The guilt of it all at times overwhelmed me. My heart hurt for L to have to do the hard work of learning how to function in our world and at the same time, my heart was continually breaking for Z for having to live under the umbrella of Autism and the limitations that it created in our lives. At some point, I looked through the scrapbooks that I made for the boys that documented every moment of their childhood and I realized that I didn't have a picture of Z with Santa Clause! It wasn't the joke of the second child who doesn't get as many pictures as the first child. I was always snapping pictures and scrapbooking moments of the boys.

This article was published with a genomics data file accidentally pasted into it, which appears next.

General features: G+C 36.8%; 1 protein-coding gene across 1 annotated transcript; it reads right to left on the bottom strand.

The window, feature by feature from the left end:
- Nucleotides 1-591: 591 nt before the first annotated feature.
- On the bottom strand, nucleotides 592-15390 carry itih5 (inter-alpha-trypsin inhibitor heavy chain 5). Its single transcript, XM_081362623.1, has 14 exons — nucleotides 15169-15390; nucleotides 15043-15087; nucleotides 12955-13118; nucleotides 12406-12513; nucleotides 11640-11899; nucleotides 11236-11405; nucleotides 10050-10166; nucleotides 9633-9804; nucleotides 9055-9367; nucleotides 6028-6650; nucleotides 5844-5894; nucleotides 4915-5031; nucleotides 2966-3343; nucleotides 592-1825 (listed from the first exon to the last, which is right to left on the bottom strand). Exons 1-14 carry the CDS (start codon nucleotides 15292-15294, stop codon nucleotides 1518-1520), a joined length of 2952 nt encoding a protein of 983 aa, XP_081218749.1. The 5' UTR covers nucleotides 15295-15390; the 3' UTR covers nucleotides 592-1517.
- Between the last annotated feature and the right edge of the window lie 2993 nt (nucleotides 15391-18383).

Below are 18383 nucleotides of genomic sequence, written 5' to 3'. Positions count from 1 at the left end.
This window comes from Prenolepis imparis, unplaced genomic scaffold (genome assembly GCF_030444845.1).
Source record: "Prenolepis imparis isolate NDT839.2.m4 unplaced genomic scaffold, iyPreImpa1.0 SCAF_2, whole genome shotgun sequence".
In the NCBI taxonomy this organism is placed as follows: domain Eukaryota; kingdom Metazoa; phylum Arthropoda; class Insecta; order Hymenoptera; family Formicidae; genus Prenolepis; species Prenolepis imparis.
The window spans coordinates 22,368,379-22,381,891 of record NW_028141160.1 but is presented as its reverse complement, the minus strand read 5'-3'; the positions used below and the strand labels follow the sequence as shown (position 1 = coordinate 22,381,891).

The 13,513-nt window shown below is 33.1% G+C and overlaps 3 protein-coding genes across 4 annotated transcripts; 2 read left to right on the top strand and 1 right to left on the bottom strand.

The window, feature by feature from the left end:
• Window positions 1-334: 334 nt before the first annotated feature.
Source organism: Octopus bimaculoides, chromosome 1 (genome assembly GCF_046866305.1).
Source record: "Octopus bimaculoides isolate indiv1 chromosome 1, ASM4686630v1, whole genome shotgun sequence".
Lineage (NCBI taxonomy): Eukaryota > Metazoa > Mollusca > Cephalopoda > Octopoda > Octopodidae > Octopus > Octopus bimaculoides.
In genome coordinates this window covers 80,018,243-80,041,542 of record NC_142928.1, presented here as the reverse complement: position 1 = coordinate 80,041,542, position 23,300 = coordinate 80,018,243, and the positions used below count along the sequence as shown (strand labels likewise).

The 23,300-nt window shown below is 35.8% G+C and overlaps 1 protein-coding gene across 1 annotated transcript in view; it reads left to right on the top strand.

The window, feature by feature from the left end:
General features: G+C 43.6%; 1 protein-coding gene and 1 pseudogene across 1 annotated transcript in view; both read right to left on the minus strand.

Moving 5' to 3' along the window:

Truth be told it was because L wasn't able to go to large places where there would be a lot of people, places like malls. Standing in line to see Santa was impossible for L, he would have a total breakdown and I knew this about him so I would avoid going to places where there would be large amounts of people and noise. Which meant that these major milestones in most children's lives, like sitting on Santa's lap, Z has missed them because of his brother. I was determined to change all of that! I researched the mall that had the best looking Santa in our area and I made a date with my little three-year-old guy to see him. We went out to eat beforehand in a crowded, busy, noisy restaurant and then to the mall. As we stood in the long line, Z was so excited, he was dancing and singing a made up song about "me and mommy see and mommy....". I can still hear his sweet little sing-song voice in my head.